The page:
The major caveat here is that Aldrovandi’s text and illustration of the monstrous rooster were (so far as we can tell) produced some considerable time after his observation of the bird, in which case all sorts of discrepancies might have crept in. The possibility that it had been modified or fitted with an artificial tail is not out of the question, but can’t be tested and is just an idea I need to mention in passing. We do know of other cases whereby animals have been made to look remarkable to impress or dupe observers, after all.

But, all in all, I’m inclined to think that the case was genuine, and that a long-tailed mutant rooster really was observed at some point in the 1500s by an erudite young man.

 If a ‘dino-chicken’ ever does come to pass, it should be awesome and beautiful — like a real chicken. Err, in which case I don’t think anyone will look at it and think of a connection with the Mesozoic maniraptorans it’s meant to evoke. Whatever. Credit: Rebecca Groom.

If a ‘dino-chicken’ ever does come to pass, it should be awesome and beautiful — like a real chicken. Err, in which case I don’t think anyone will look at it and think of a connection with the Mesozoic maniraptorans it’s meant to evoke. Whatever. Credit: Rebecca Groom.

I will leave you with one final thought. Jack Horner’s ‘dino-chicken’ project seeks to create a mutant fowl with a long, bony tail and other ‘ancestral’ features, all brought into existence via genetic and embryological modification. And research underpinning such efforts has already been published (Rashid et al. 2018). Was Aldrovandi’s rooster a demonstration that some of these developmental changes can occur without modern, deliberate modification? In other words, could it have been a real, ‘natural’ dino-chicken; one that existed four-hundred years before our time? If only the body, or skeleton, of this amazing bird had been preserved.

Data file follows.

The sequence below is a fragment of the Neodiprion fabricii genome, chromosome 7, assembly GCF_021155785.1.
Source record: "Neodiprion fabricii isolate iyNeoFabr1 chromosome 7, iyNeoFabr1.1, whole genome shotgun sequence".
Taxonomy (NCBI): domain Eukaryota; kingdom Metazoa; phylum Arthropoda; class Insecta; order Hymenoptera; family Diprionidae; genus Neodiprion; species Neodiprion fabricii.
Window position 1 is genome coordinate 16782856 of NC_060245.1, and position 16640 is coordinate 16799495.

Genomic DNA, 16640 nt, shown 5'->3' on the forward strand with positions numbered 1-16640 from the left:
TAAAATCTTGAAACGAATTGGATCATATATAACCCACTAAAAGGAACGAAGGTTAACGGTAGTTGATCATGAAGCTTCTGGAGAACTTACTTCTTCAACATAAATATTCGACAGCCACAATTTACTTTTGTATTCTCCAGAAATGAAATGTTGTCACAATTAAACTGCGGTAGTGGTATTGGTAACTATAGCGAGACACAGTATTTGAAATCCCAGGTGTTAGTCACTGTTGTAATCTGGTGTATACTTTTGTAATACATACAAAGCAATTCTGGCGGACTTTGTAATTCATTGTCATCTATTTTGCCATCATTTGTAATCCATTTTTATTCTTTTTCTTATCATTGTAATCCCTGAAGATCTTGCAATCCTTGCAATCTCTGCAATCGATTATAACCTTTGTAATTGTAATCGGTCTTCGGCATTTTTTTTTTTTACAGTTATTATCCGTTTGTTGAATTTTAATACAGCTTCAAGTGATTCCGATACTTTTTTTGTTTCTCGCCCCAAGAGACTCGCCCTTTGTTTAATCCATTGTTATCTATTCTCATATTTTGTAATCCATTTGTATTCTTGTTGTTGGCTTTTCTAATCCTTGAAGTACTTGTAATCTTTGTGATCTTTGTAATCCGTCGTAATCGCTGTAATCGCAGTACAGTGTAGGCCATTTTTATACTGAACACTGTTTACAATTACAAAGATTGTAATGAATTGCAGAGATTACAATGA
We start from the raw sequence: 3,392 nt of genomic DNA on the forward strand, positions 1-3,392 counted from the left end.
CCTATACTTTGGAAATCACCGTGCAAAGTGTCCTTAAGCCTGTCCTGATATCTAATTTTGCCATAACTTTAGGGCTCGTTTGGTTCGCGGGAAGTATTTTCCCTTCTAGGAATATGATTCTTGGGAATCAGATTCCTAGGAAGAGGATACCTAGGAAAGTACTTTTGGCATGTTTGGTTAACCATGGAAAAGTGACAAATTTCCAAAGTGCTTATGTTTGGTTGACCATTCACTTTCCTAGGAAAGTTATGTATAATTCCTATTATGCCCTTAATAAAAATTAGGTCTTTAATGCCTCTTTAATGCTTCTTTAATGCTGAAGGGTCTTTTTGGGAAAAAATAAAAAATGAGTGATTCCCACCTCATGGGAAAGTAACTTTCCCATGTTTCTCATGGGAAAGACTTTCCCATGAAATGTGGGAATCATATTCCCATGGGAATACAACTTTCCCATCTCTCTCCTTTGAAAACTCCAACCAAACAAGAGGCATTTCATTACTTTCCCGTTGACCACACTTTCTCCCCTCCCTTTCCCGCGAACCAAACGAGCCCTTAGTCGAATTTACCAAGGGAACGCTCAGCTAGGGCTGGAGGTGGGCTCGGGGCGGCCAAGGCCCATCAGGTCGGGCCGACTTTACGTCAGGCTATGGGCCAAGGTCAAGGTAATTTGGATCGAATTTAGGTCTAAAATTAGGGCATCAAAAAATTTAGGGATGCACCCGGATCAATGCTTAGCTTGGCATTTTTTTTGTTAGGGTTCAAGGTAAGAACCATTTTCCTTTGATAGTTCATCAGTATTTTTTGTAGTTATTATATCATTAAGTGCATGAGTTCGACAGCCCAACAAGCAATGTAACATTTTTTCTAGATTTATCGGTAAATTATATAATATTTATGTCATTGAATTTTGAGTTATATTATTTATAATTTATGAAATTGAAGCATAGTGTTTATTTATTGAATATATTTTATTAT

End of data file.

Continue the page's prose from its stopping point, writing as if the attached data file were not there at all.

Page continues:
For other TetZoo articles linked to things mentioned here, see… (note: TetZoo ver 2 articles - the ScienceBlogs ones - are now appearing without their images, yay!)…

Refs - -

Aldrovandi, U. 1963. Aldrovandi on Chickens. Translated by L. R. Lind. University of Oklahoma Press, Norman, OK.

Corti, E. & Civardi, F. 2009. The Chicken of Ulisse Aldrovandi. www.summagallicana.it

Kaiser, G. 2007. The Inner Bird: Anatomy and Evolution. University of British Columbia, Vancouver.

Rashid, D. J., Surya, K., Chiappe, L. M., Carroll, N., Garrett, K. L., Varghese, B., Bailleul, A., O’Connor, J., Chapman, S. C. & Horner, J. R. 2018. Avian tail ontogeny, pygostyle formation, and interpretation of juvenile Mesozoic specimens. Scientific Reports 8: 9014.

Ruggieri, M. & Polizzi, A. 2003. From Aldrovandi’s “Homuncio” (1592) to Buffon’s girl (1749) and the “Wart Man” of Tilesius (1793): antique illustrations of mosaicism in neurofibromatosis? Journal of Medical Genetics 40, 227-232.

Avocets in Flight and Phylogeny

Avocets are a small group of long-legged, long-billed wading birds, all four species of which are boldly patterned in black and white. The American avocet Recurvirostra americana and Red-necked avocet R. novaehollandiae also have a reddish or brown head and neck. All avocets are included in the single genus Recurvirostra. Avocets are present on all continents except Antarctica, are absent from cold northern parts of Eurasia and North America, and are associated with habitats ranging from estuaries, lagoons, sewage ponds and salt-pans to ponds and rivers.

 Pied avocets (and Black-tailed godwits) in flight. Image: Bernie Dempsey.

Pied avocets (and Black-tailed godwits) in flight. Image: Bernie Dempsey.

I don’t think I’ve ever written about avocets before. The article here came about because I received permission to use the photos you see here from my long-standing friend Bernie Dempsey. Avocets mostly nest in colonies, though solitary nesting is practised as well; they also tend to be gregarious outside the breeding season. The photos here show large numbers of Pied avocet R. avosetta taking flight at Brownsea, southern England, due to the presence of a hunting peregrine. Black-tailed godwits Limosa limosa (and a single gull) are visible in flight as well. Having mentioned breeding, avocets are famous for performing elaborate social breeding ceremonies where groups form circles, raise and lower their bills in ritualised fashion, and often engage in fights and scuffles.